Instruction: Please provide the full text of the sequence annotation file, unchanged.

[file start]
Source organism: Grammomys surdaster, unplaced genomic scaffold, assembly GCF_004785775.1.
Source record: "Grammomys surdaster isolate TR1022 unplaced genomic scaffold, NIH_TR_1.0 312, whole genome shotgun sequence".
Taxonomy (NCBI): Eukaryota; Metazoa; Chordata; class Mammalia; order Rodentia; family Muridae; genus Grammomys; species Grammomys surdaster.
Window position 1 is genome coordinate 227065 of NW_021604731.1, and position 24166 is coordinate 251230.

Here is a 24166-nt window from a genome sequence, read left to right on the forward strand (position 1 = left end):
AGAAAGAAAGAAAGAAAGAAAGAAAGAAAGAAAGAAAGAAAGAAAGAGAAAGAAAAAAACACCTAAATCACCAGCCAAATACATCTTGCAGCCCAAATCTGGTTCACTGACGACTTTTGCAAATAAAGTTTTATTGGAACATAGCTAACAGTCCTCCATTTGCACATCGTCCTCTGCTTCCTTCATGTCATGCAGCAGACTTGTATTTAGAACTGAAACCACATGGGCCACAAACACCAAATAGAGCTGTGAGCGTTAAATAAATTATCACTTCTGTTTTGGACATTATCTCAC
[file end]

Source organism: Grammomys surdaster, unplaced genomic scaffold, assembly GCF_004785775.1.
Source record: "Grammomys surdaster isolate TR1022 unplaced genomic scaffold, NIH_TR_1.0 312, whole genome shotgun sequence".
Taxonomy (NCBI): Eukaryota; Metazoa; Chordata; class Mammalia; order Rodentia; family Muridae; genus Grammomys; species Grammomys surdaster.
Window position 1 is genome coordinate 227065 of NW_021604731.1, and position 24166 is coordinate 251230.

Here is a 24166-nt window from a genome sequence, read left to right on the forward strand (position 1 = left end):
AGAAAGAAAGAAAGAAAGAAAGAAAGAAAGAAAGAAAGAAAGAAAGAGAAAGAAAAAAACACCTAAATCACCAGCCAAATACATCTTGCAGCCCAAATCTGGTTCACTGACGACTTTTGCAAATAAAGTTTTATTGGAACATAGCTAACAGTCCTCCATTTGCACATCGTCCTCTGCTTCCTTCATGTCATGCAGCAGACTTGTATTTAGAACTGAAACCACATGGGCCACAAACACCAAATAGAGCTGTGAGCGTTAAATAAATTATCACTTCTGTTTTGGACATTATCTCAC